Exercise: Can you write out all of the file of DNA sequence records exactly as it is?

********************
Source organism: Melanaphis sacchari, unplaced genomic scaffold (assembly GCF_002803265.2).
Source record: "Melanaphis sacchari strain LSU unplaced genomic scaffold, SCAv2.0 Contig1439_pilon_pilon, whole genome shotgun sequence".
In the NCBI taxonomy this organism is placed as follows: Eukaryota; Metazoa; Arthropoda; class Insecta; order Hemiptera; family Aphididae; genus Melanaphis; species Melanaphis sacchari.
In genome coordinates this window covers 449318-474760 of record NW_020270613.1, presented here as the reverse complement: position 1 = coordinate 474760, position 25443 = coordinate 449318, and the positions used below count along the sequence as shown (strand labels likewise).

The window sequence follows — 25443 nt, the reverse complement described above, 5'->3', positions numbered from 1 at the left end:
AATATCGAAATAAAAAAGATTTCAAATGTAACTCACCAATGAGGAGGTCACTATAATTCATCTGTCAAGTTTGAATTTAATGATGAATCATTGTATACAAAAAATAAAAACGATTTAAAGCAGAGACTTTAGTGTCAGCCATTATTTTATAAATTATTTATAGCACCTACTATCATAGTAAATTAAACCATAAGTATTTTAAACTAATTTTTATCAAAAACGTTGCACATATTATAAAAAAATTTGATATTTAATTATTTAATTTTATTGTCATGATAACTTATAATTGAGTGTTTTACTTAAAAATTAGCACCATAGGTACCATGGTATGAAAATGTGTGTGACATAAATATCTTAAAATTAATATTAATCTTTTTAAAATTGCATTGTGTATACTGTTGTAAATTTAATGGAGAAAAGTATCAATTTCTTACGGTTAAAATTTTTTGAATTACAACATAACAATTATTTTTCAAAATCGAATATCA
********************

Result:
Source organism: Melanaphis sacchari, unplaced genomic scaffold (assembly GCF_002803265.2).
Source record: "Melanaphis sacchari strain LSU unplaced genomic scaffold, SCAv2.0 Contig1439_pilon_pilon, whole genome shotgun sequence".
In the NCBI taxonomy this organism is placed as follows: Eukaryota; Metazoa; Arthropoda; class Insecta; order Hemiptera; family Aphididae; genus Melanaphis; species Melanaphis sacchari.
In genome coordinates this window covers 449318-474760 of record NW_020270613.1, presented here as the reverse complement: position 1 = coordinate 474760, position 25443 = coordinate 449318, and the positions used below count along the sequence as shown (strand labels likewise).

The window sequence follows — 25443 nt, the reverse complement described above, 5'->3', positions numbered from 1 at the left end:
AATATCGAAATAAAAAAGATTTCAAATGTAACTCACCAATGAGGAGGTCACTATAATTCATCTGTCAAGTTTGAATTTAATGATGAATCATTGTATACAAAAAATAAAAACGATTTAAAGCAGAGACTTTAGTGTCAGCCATTATTTTATAAATTATTTATAGCACCTACTATCATAGTAAATTAAACCATAAGTATTTTAAACTAATTTTTATCAAAAACGTTGCACATATTATAAAAAAATTTGATATTTAATTATTTAATTTTATTGTCATGATAACTTATAATTGAGTGTTTTACTTAAAAATTAGCACCATAGGTACCATGGTATGAAAATGTGTGTGACATAAATATCTTAAAATTAATATTAATCTTTTTAAAATTGCATTGTGTATACTGTTGTAAATTTAATGGAGAAAAGTATCAATTTCTTACGGTTAAAATTTTTTGAATTACAACATAACAATTATTTTTCAAAATCGAATATCA